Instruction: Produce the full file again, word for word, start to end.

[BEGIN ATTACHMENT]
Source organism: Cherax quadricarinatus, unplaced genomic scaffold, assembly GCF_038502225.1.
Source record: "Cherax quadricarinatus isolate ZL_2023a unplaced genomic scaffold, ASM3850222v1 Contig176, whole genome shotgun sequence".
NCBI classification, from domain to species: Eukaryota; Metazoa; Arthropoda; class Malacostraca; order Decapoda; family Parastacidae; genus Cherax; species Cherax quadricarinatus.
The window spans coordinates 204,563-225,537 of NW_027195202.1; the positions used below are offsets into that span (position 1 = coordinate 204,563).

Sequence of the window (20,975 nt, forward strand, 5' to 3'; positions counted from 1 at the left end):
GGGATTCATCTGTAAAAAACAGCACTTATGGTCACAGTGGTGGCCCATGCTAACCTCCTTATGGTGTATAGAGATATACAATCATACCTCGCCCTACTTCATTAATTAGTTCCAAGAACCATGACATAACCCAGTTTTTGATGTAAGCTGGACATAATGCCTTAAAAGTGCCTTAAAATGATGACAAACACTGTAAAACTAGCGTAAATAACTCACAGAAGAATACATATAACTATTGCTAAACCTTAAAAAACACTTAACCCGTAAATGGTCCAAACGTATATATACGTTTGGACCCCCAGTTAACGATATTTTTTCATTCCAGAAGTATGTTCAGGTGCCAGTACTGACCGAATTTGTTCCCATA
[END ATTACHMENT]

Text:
Source organism: Cherax quadricarinatus, unplaced genomic scaffold, assembly GCF_038502225.1.
Source record: "Cherax quadricarinatus isolate ZL_2023a unplaced genomic scaffold, ASM3850222v1 Contig176, whole genome shotgun sequence".
NCBI classification, from domain to species: Eukaryota; Metazoa; Arthropoda; class Malacostraca; order Decapoda; family Parastacidae; genus Cherax; species Cherax quadricarinatus.
The window spans coordinates 204,563-225,537 of NW_027195202.1; the positions used below are offsets into that span (position 1 = coordinate 204,563).

Sequence of the window (20,975 nt, forward strand, 5' to 3'; positions counted from 1 at the left end):
GGGATTCATCTGTAAAAAACAGCACTTATGGTCACAGTGGTGGCCCATGCTAACCTCCTTATGGTGTATAGAGATATACAATCATACCTCGCCCTACTTCATTAATTAGTTCCAAGAACCATGACATAACCCAGTTTTTGATGTAAGCTGGACATAATGCCTTAAAAGTGCCTTAAAATGATGACAAACACTGTAAAACTAGCGTAAATAACTCACAGAAGAATACATATAACTATTGCTAAACCTTAAAAAACACTTAACCCGTAAATGGTCCAAACGTATATATACGTTTGGACCCCCAGTTAACGATATTTTTTCATTCCAGAAGTATGTTCAGGTGCCAGTACTGACCGAATTTGTTCCCATA